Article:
After a decade of steady decline, natural gas demand in California is forecast to grow annually, albeit slowly, during the next 10 to 15 years, an updated statewide report to the state legislature says.
After posting an annual decline averaging 0.85% during 2000-2010, the 2012 Integrated Energy Policy Report (IEPR) by the California Energy Commission (CEC) predicts annual growth figures for gas demand ranging from 0.66% to 0.76% for 2011-2022, based on a high-energy demand scenario, and from 0.16% to 0.62% on a low-energy demand scenario.
While the state report said renewables are being added in California “faster than anticipated,” the state is experiencing growing gas demand in the electricity generation and alternative transportation fuel sectors, although not on as robust a pace as the rest of the nation.
“In contrast to the rest of the United States, natural gas demand in California’s electric generation sector has risen only slightly,” said the IEPR. “This is due in part to the success of energy efficiency, conservation, and renewable energy policies.”
In the future, natural gas in the electricity system will become more critical as the state pushes for 33% and possibly as high as 40% renewables by the early 2020s, the CEC said. With more intermittent sources, such as solar and wind, gas is needed more than ever to help maintain grid reliability.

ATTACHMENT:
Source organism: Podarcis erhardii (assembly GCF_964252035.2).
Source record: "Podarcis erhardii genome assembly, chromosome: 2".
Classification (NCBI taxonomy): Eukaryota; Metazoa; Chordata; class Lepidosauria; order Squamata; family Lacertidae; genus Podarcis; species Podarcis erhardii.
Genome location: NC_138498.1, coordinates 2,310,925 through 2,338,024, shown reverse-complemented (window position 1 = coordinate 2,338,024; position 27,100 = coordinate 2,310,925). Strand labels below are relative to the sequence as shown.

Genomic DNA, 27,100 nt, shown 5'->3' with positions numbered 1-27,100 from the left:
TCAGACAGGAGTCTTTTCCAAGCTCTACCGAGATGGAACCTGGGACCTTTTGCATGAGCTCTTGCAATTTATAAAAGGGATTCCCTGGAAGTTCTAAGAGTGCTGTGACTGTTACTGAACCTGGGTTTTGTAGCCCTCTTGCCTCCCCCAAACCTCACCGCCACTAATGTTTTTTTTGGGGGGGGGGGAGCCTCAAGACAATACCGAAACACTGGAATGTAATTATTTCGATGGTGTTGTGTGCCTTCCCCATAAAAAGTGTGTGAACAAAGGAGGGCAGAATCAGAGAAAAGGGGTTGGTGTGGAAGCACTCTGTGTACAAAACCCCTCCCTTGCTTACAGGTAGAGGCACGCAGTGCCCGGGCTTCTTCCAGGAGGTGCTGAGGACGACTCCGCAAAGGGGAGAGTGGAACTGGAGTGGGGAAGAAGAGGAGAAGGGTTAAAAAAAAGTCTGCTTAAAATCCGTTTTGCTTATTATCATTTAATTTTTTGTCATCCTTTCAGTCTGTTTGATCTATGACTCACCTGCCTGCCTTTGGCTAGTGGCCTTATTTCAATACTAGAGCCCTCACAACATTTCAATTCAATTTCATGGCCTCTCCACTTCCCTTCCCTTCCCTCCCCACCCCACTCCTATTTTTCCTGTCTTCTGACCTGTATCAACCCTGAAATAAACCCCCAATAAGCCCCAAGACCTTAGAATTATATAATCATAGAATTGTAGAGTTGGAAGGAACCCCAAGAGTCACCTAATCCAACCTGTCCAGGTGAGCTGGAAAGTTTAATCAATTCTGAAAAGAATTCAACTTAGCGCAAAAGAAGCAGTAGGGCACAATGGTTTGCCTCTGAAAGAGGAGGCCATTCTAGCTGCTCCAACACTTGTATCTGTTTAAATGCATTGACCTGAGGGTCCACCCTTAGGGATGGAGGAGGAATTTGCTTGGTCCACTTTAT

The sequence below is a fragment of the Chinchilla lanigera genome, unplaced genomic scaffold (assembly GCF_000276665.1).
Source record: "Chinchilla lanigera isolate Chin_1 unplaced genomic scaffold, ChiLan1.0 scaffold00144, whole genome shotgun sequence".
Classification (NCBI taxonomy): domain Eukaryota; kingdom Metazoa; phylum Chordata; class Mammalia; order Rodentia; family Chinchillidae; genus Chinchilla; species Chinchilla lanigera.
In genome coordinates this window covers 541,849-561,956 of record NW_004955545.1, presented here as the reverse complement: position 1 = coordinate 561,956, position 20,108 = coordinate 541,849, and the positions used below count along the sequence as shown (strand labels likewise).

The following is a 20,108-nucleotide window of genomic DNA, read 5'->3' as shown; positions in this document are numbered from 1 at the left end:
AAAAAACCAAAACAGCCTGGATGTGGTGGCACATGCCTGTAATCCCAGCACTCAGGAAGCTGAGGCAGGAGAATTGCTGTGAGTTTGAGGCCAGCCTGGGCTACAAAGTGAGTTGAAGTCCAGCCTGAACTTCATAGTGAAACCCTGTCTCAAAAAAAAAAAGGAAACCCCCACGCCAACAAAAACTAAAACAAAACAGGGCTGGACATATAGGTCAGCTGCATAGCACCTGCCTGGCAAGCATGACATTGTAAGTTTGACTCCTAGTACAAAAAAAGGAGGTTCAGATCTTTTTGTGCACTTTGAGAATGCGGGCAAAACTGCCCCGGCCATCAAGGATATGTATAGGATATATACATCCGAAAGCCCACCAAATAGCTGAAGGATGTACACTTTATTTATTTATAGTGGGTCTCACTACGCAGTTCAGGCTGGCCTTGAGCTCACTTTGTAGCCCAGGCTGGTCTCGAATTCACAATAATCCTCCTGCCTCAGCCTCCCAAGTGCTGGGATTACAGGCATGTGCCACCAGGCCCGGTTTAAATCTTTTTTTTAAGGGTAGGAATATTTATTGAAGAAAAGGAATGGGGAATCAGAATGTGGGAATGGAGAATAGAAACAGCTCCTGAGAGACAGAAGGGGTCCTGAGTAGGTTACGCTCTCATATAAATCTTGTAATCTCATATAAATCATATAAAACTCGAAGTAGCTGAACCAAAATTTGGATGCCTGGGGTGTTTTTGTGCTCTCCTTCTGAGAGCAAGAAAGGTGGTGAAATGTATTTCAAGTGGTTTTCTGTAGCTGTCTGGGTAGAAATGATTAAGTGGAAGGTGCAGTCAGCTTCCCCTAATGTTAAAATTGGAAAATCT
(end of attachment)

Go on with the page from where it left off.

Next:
“California is also seeing growing demand for natural gas as a transportation fuel in response to greenhouse gas emission-reduction targets, volatile oil prices, air quality standards, the state low-carbon fuels standard and the federal renewable fuels standard.”
The report said several issues that are national in scope related to natural gas supply/demand need to be tracked closely by California energy officials, including hydraulic fracturing, electric-natural gas transmission grid harmonization, and pipeline safety and reliability efforts.
The report said California continues to rely on natural gas for many energy needs — gas fired power plants account for 42% of the state’s power supplies — and 88% of the state’s gas supplies are imported from the Southwest, Rockies and Western Canada.
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